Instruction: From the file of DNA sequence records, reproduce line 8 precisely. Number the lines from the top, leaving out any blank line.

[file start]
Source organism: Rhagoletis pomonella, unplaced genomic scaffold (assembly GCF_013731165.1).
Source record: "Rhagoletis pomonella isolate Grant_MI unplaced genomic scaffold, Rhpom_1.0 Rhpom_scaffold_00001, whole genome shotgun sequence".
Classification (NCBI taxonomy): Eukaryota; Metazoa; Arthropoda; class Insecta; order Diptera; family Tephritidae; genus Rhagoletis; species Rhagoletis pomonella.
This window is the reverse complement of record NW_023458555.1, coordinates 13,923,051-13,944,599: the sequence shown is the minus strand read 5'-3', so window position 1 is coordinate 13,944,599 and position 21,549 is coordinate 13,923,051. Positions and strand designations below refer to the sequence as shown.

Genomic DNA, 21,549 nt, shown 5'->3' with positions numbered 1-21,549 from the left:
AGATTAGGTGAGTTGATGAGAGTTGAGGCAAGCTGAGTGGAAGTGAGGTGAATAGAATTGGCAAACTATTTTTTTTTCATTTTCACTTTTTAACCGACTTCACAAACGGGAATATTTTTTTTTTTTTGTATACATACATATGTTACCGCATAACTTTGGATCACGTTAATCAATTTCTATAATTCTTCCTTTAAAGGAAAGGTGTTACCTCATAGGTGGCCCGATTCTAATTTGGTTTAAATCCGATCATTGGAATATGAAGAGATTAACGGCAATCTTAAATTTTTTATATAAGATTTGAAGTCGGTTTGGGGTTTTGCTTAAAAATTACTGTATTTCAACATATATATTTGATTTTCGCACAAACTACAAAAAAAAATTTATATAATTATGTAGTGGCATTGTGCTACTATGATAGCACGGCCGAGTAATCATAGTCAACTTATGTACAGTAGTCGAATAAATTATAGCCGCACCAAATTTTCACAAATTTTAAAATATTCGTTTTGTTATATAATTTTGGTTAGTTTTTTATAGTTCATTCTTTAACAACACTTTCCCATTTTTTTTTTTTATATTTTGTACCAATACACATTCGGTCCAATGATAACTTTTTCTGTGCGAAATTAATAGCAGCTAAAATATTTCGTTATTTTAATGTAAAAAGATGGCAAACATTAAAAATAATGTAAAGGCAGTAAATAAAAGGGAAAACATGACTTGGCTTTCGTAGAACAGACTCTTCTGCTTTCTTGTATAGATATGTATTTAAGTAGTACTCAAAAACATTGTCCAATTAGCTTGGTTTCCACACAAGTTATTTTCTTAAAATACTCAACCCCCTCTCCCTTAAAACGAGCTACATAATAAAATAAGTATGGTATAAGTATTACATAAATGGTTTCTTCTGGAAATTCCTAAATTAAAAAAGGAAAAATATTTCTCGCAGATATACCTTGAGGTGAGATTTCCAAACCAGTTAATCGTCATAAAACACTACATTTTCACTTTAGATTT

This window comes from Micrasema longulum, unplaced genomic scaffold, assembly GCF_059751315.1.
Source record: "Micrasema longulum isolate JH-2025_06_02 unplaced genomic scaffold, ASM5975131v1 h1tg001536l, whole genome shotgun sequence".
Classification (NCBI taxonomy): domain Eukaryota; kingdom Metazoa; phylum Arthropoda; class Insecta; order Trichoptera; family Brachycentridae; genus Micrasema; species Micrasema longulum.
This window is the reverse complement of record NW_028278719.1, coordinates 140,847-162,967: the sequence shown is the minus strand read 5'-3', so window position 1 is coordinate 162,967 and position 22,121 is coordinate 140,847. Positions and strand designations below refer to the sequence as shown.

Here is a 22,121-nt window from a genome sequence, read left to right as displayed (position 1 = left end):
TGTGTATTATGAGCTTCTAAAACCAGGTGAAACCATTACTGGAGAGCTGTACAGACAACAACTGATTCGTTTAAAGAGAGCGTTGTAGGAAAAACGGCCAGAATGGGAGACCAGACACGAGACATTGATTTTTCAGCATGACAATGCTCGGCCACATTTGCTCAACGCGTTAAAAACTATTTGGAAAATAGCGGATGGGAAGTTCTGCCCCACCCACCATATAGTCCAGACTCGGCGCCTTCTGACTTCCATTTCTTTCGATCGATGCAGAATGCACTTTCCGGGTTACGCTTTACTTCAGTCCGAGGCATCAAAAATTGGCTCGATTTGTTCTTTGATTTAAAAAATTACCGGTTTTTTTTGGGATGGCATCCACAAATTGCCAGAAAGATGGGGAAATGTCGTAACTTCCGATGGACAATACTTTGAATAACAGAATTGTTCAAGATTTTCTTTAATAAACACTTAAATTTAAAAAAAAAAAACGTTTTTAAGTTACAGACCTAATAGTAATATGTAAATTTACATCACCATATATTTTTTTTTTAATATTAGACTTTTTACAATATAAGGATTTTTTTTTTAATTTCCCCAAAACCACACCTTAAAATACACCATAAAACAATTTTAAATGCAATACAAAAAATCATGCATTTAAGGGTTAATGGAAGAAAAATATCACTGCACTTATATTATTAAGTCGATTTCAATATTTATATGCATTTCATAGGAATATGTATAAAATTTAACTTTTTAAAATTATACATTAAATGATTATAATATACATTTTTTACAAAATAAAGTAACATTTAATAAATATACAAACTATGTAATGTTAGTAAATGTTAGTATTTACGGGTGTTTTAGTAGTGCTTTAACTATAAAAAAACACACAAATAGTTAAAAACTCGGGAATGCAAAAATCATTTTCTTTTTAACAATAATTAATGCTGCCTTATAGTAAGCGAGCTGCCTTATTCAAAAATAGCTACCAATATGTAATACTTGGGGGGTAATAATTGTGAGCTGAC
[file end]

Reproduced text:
Source record: "Micrasema longulum isolate JH-2025_06_02 unplaced genomic scaffold, ASM5975131v1 h1tg001536l, whole genome shotgun sequence".